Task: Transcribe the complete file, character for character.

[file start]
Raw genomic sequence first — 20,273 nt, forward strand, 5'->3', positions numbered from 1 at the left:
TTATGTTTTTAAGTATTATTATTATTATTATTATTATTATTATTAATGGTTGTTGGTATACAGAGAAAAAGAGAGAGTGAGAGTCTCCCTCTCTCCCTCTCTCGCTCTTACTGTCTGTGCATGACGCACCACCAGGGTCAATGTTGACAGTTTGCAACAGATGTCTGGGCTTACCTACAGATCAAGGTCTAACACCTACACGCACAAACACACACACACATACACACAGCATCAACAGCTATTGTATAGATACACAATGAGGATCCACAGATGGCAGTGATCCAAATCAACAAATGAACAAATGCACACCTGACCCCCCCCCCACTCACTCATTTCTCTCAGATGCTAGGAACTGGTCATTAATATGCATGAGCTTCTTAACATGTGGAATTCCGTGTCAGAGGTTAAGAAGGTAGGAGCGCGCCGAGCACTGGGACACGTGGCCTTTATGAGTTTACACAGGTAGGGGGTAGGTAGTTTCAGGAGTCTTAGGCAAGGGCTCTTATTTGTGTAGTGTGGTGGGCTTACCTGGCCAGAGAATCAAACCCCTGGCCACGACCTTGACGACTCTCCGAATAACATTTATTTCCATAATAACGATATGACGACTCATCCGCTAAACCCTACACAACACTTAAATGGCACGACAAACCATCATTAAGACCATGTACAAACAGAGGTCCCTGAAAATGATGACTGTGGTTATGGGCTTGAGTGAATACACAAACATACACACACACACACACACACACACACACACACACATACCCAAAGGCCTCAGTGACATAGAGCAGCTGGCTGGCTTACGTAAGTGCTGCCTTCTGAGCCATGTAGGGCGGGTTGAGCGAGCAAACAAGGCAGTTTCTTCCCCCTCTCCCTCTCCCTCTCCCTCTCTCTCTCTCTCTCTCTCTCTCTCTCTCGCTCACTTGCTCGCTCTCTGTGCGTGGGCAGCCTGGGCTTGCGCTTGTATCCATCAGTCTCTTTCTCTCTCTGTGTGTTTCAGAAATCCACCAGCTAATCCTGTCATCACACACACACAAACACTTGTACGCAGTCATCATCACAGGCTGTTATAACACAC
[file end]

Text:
Raw genomic sequence first — 20,273 nt, forward strand, 5'->3', positions numbered from 1 at the left:
TTATGTTTTTAAGTATTATTATTATTATTATTATTATTATTATTAATGGTTGTTGGTATACAGAGAAAAAGAGAGAGTGAGAGTCTCCCTCTCTCCCTCTCTCGCTCTTACTGTCTGTGCATGACGCACCACCAGGGTCAATGTTGACAGTTTGCAACAGATGTCTGGGCTTACCTACAGATCAAGGTCTAACACCTACACGCACAAACACACACACACATACACACAGCATCAACAGCTATTGTATAGATACACAATGAGGATCCACAGATGGCAGTGATCCAAATCAACAAATGAACAAATGCACACCTGACCCCCCCCCCACTCACTCATTTCTCTCAGATGCTAGGAACTGGTCATTAATATGCATGAGCTTCTTAACATGTGGAATTCCGTGTCAGAGGTTAAGAAGGTAGGAGCGCGCCGAGCACTGGGACACGTGGCCTTTATGAGTTTACACAGGTAGGGGGTAGGTAGTTTCAGGAGTCTTAGGCAAGGGCTCTTATTTGTGTAGTGTGGTGGGCTTACCTGGCCAGAGAATCAAACCCCTGGCCACGACCTTGACGACTCTCCGAATAACATTTATTTCCATAATAACGATATGACGACTCATCCGCTAAACCCTACACAACACTTAAATGGCACGACAAACCATCATTAAGACCATGTACAAACAGAGGTCCCTGAAAATGATGACTGTGGTTATGGGCTTGAGTGAATACACAAACATACACACACACACACACACACACACACACACACACATACCCAAAGGCCTCAGTGACATAGAGCAGCTGGCTGGCTTACGTAAGTGCTGCCTTCTGAGCCATGTAGGGCGGGTTGAGCGAGCAAACAAGGCAGTTTCTTCCCCCTCTCCCTCTCCCTCTCCCTCTCTCTCTCTCTCTCTCTCTCTCTCTCTCGCTCACTTGCTCGCTCTCTGTGCGTGGGCAGCCTGGGCTTGCGCTTGTATCCATCAGTCTCTTTCTCTCTCTGTGTGTTTCAGAAATCCACCAGCTAATCCTGTCATCACACACACACAAACACTTGTACGCAGTCATCATCACAGGCTGTTATAACACAC